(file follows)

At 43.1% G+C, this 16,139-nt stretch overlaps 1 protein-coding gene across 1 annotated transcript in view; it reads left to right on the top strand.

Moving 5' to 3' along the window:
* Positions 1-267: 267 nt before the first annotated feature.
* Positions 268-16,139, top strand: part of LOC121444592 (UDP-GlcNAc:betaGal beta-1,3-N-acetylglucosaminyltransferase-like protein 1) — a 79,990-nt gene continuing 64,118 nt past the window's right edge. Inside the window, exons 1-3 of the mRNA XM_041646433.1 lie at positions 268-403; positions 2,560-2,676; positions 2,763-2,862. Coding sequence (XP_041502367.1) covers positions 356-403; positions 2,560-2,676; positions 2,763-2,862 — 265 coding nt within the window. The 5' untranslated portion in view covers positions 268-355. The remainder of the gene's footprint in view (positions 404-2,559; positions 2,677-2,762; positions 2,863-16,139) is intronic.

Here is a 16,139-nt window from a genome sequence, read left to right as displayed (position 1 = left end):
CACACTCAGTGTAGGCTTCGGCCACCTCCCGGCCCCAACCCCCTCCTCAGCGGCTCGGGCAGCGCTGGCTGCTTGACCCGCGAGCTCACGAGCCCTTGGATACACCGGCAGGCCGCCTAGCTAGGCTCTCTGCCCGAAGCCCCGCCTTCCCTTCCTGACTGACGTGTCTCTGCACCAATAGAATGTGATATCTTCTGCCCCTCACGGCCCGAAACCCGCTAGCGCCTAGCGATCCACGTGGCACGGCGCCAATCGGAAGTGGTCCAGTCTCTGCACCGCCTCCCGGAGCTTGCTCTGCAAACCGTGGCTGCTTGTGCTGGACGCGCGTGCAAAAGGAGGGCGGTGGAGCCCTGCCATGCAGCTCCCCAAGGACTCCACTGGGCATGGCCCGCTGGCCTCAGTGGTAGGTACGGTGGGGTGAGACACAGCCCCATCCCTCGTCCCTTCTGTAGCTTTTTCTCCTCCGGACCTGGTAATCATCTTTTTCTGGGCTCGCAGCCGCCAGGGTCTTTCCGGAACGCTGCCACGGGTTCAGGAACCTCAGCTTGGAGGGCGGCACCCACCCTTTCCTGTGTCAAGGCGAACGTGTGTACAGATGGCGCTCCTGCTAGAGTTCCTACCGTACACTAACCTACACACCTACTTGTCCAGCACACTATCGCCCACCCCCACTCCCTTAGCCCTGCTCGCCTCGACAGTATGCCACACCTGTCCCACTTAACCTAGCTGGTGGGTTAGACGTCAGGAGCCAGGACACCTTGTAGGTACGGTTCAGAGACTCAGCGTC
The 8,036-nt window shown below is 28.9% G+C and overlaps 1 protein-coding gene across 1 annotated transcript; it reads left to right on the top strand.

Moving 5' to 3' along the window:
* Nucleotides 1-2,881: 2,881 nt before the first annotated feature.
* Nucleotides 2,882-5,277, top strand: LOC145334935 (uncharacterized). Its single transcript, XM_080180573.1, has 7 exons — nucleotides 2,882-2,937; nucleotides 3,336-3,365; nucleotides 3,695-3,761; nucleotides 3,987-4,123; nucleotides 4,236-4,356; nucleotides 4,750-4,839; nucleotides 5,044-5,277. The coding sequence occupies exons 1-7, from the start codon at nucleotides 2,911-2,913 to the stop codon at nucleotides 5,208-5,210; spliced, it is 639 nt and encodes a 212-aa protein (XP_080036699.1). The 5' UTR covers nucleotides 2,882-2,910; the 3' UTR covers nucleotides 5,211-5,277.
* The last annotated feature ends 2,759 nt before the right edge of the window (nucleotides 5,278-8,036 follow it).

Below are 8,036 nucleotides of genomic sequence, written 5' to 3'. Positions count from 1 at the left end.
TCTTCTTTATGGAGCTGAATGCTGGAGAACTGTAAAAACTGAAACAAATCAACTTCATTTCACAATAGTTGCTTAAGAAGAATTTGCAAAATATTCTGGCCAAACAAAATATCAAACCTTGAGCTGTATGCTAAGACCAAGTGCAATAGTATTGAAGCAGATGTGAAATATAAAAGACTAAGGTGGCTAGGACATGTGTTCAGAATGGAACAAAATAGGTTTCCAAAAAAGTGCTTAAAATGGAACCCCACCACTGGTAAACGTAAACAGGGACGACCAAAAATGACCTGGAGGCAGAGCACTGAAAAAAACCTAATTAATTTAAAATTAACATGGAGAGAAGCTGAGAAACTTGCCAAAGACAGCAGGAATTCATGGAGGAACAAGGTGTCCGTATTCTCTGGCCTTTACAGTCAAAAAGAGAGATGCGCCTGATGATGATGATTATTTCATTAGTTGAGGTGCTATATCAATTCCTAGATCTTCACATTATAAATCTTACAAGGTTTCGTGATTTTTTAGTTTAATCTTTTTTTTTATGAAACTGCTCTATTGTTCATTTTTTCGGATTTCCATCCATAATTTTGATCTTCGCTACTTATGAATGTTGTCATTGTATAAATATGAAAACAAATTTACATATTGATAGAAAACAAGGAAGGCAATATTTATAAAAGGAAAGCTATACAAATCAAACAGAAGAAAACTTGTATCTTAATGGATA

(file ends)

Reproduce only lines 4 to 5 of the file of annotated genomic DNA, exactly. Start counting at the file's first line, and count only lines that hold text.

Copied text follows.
* Positions 268-16,139, top strand: part of LOC121444592 (UDP-GlcNAc:betaGal beta-1,3-N-acetylglucosaminyltransferase-like protein 1) — a 79,990-nt gene continuing 64,118 nt past the window's right edge. Inside the window, exons 1-3 of the mRNA XM_041646433.1 lie at positions 268-403; positions 2,560-2,676; positions 2,763-2,862. Coding sequence (XP_041502367.1) covers positions 356-403; positions 2,560-2,676; positions 2,763-2,862 — 265 coding nt within the window. The 5' untranslated portion in view covers positions 268-355. The remainder of the gene's footprint in view (positions 404-2,559; positions 2,677-2,762; positions 2,863-16,139) is intronic.

Here is a 16,139-nt window from a genome sequence, read left to right as displayed (position 1 = left end):